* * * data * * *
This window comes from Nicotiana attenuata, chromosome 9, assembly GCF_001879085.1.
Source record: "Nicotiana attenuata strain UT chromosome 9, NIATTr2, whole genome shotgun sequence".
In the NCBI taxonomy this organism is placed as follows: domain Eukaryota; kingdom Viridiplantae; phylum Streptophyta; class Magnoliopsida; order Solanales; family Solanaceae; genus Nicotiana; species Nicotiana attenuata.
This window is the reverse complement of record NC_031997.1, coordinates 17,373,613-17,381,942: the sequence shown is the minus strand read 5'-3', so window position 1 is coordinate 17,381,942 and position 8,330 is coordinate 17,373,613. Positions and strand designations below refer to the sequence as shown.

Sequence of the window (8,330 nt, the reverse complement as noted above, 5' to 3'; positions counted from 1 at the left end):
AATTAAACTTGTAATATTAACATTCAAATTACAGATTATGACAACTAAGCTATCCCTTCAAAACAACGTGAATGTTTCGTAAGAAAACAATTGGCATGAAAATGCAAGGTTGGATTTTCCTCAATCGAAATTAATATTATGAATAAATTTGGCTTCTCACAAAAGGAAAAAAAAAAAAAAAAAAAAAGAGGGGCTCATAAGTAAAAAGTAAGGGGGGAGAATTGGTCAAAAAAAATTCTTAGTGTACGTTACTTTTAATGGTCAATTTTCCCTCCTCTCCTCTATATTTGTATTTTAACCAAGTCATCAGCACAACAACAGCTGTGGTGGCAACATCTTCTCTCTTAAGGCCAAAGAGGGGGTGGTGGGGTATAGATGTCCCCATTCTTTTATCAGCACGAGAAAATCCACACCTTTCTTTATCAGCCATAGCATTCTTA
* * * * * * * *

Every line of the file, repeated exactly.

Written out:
This window comes from Nicotiana attenuata, chromosome 9, assembly GCF_001879085.1.
Source record: "Nicotiana attenuata strain UT chromosome 9, NIATTr2, whole genome shotgun sequence".
In the NCBI taxonomy this organism is placed as follows: domain Eukaryota; kingdom Viridiplantae; phylum Streptophyta; class Magnoliopsida; order Solanales; family Solanaceae; genus Nicotiana; species Nicotiana attenuata.
This window is the reverse complement of record NC_031997.1, coordinates 17,373,613-17,381,942: the sequence shown is the minus strand read 5'-3', so window position 1 is coordinate 17,381,942 and position 8,330 is coordinate 17,373,613. Positions and strand designations below refer to the sequence as shown.

Sequence of the window (8,330 nt, the reverse complement as noted above, 5' to 3'; positions counted from 1 at the left end):
AATTAAACTTGTAATATTAACATTCAAATTACAGATTATGACAACTAAGCTATCCCTTCAAAACAACGTGAATGTTTCGTAAGAAAACAATTGGCATGAAAATGCAAGGTTGGATTTTCCTCAATCGAAATTAATATTATGAATAAATTTGGCTTCTCACAAAAGGAAAAAAAAAAAAAAAAAAAAAGAGGGGCTCATAAGTAAAAAGTAAGGGGGGAGAATTGGTCAAAAAAAATTCTTAGTGTACGTTACTTTTAATGGTCAATTTTCCCTCCTCTCCTCTATATTTGTATTTTAACCAAGTCATCAGCACAACAACAGCTGTGGTGGCAACATCTTCTCTCTTAAGGCCAAAGAGGGGGTGGTGGGGTATAGATGTCCCCATTCTTTTATCAGCACGAGAAAATCCACACCTTTCTTTATCAGCCATAGCATTCTTA